“We had a vision to deliver this entertainment element,” adds Falk Maria. “We even had the make-up from the early days, though we have definitely improved that! Ha ha ha! In those days, there were no Youtube tutorials on make-up!”

“The inspiration in those early days was theatre, like how in theatre you use make-up to enhance and masquerade the characters of the actors,” says Matthew, adding that Attila’s ‘background’ in opera and musicals was an influence in trying this. “I think musicians can learn a lot from theatre.”

To go with their dramatic look, Powerwolf’s songs often delve into elaborate narratives – myths and legends, historical figures, and fantastical tales of werewolves and vampires. The first song they wrote together, Mr Sinister, set the tone for what was to come – supposedly influenced by Attila’s passion for Romanian mythology, it’s about 15th-century Romanian prince Vlad the Impaler, the man who inspired the character of Dracula.

On Call Of The Wild, they explore legends of beasts from around the world – there is the aforementioned Varcolac, while Beast Of Gévaudan tells of a mysterious creature that spread terror in 18th-century France, and Blood For Blood (Faoladh) explores the Irish werewolf, the Faoladh.

“The interesting thing is that a lot of these folkloric legends are connected to religious elements,” Matthew says. “One of the theories about the beast of Gévaudan was that it was the revenge of God for the sinful life of mankind. These stories are super-interesting to write lyrics about for Powerwolf, because they perfectly fit.”

They fit because Christian symbolism is arguably the key theme of Powerwolf, from the visuals, to the songs, to the performances. Matthew describes their look as “priests on a battlefield”, they call their live shows the ‘metal mass’, and the religious themes on their albums are extravagantly overt – their second album, Lupus Dei, was about a wolf who found enlightenment, and 2018’s The Sacrament Of Sin examined the concept of transgression.

Matthew grew up Catholic, and his fascination with the church began early on. “From a young age already I was starting to doubt something about the whole concept [of the church],” he says, “but I still enjoyed the celebration, the liturgy. When we formed Powerwolf we found out that we were all, in a morbid way, fascinated with the visuals. The cathedrals, the liturgy, all of these things, so we started to integrate them because they felt natural to us.”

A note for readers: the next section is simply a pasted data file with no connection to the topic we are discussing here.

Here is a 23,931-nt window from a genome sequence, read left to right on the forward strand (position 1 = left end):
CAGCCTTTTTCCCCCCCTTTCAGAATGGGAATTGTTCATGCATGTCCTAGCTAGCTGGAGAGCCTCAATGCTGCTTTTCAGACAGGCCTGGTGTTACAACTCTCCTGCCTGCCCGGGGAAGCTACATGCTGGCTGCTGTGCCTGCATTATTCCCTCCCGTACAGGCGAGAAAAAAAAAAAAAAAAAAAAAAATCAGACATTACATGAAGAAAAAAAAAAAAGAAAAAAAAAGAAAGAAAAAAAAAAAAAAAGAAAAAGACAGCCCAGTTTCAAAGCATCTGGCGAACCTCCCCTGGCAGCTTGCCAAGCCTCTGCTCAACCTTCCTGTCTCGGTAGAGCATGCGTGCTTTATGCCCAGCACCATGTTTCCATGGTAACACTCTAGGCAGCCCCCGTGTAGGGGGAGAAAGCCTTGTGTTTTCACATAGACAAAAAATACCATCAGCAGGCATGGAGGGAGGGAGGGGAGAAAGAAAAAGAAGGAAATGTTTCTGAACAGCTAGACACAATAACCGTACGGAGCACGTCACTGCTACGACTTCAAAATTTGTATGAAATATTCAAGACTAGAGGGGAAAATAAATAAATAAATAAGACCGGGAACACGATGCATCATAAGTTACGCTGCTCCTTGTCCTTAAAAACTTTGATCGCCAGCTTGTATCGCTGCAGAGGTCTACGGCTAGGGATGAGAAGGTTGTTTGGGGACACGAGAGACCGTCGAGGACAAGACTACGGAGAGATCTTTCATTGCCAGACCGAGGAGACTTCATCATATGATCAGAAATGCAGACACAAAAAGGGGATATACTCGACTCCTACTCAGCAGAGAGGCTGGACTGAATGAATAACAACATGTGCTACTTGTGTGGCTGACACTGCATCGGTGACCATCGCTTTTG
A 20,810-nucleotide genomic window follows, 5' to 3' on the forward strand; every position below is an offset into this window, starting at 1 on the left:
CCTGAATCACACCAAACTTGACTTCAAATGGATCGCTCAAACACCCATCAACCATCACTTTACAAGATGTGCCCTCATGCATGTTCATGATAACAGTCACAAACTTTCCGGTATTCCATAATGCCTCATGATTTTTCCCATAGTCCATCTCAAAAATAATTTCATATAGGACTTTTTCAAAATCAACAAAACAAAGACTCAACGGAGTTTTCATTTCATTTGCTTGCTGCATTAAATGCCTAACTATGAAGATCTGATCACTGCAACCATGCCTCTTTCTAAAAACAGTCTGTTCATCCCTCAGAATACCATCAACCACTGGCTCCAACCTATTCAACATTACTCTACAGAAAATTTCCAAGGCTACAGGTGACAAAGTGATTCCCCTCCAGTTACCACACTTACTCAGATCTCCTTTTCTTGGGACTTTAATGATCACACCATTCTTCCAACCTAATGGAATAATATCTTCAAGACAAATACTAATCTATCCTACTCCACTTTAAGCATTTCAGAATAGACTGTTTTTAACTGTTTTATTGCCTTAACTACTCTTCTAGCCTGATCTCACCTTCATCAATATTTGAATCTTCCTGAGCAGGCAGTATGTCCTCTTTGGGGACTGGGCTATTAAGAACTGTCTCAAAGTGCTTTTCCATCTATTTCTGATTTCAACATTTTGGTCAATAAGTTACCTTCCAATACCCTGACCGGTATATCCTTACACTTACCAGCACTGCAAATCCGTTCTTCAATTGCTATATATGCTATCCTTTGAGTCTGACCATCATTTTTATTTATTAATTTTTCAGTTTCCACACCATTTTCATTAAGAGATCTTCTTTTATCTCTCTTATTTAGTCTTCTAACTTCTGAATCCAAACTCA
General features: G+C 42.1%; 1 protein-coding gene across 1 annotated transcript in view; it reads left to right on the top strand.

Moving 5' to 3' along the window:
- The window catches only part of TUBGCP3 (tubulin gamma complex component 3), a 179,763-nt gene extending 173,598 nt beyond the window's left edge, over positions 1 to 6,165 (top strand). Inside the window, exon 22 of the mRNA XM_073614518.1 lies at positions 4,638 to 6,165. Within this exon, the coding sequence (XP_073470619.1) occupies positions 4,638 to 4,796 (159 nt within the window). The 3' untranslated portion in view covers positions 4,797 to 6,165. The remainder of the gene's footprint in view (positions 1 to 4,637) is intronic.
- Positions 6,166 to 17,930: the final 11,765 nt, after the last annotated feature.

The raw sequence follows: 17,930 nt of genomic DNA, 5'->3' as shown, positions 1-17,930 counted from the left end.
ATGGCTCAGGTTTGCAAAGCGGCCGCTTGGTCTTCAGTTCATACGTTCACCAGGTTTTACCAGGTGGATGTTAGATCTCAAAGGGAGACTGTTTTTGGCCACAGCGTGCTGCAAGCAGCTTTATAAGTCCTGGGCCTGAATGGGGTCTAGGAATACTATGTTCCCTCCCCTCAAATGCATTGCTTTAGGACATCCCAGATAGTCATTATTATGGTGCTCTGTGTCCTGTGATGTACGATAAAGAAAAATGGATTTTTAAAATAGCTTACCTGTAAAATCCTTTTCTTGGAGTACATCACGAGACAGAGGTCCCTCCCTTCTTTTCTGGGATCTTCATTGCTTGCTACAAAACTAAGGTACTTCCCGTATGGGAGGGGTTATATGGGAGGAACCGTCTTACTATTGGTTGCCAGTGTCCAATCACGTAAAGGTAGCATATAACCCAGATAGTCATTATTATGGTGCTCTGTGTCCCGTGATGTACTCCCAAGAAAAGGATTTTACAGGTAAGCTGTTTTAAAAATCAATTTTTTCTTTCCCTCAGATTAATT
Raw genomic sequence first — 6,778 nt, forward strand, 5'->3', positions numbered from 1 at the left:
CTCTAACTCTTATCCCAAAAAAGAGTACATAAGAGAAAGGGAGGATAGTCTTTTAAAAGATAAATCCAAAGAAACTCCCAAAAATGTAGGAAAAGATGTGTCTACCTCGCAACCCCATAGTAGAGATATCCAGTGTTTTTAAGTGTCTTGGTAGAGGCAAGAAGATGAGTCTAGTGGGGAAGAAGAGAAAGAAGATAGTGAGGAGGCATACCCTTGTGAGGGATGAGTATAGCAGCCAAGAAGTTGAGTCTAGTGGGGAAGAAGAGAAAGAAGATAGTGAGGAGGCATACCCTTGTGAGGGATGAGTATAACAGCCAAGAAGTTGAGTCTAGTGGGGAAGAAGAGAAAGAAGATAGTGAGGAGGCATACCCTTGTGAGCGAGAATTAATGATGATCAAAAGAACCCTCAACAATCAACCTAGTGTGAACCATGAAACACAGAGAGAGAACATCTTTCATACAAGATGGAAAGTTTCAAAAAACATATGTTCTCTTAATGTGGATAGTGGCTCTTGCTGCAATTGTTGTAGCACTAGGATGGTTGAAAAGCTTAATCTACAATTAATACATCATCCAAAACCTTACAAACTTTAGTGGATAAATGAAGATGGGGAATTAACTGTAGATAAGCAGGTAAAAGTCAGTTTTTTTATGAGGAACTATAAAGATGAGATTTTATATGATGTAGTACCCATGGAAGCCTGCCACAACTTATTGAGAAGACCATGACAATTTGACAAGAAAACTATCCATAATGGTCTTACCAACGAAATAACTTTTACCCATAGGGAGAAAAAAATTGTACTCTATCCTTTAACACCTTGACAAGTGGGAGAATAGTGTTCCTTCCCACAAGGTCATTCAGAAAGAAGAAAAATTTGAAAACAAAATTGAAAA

Powerwolf’s holy themes have left some listeners confused, wondering if they were Christian fanatics, or Satanic God-haters. But Powerwolf’s take on the church is usually presented with tongues firmly in cheeks, with plenty of over-the-top anthems – the aforementioned Resurrection By Erection is, er, a firm fan favourite, as well as Sanctified With Dynamite and Raise Your Fist, Evangelist. Many of their music videos seriously up the clerical camp – like the jaunty Demons Are A Girl’s Best Friend, which shows Attila canoodling with a bunch of naughty nuns. On the new album, there is the absurdly catchy Undress To Confess.

“This kind of humour is a means to make clear that this is not a religious message we deliver,” Matthew says. “We’re entertainers. We’re not religious preachers or critics. I think that religion and spirituality is very private, very intimate, so we wouldn’t make a religious statement. How serious can we be about religion if we have a song called Resurrection By Erection?”

“I’d say that metal is our religion,” adds Falk. “If you ask people who listen to metal, it’s always a bit like a religion for them – so we turn that into our stage outfits, our props and everything, so there is this connection to the lifestyle as a metalhead.”

“We don’t pray to God or Satan – we pray to heavy metal,” adds Matthew.

But there is one song on Call Of The Wild that shows a new side to Powerwolf. Glaubenskraft (‘Power Of Faith’) is their first song that takes religion seriously – and criticises it.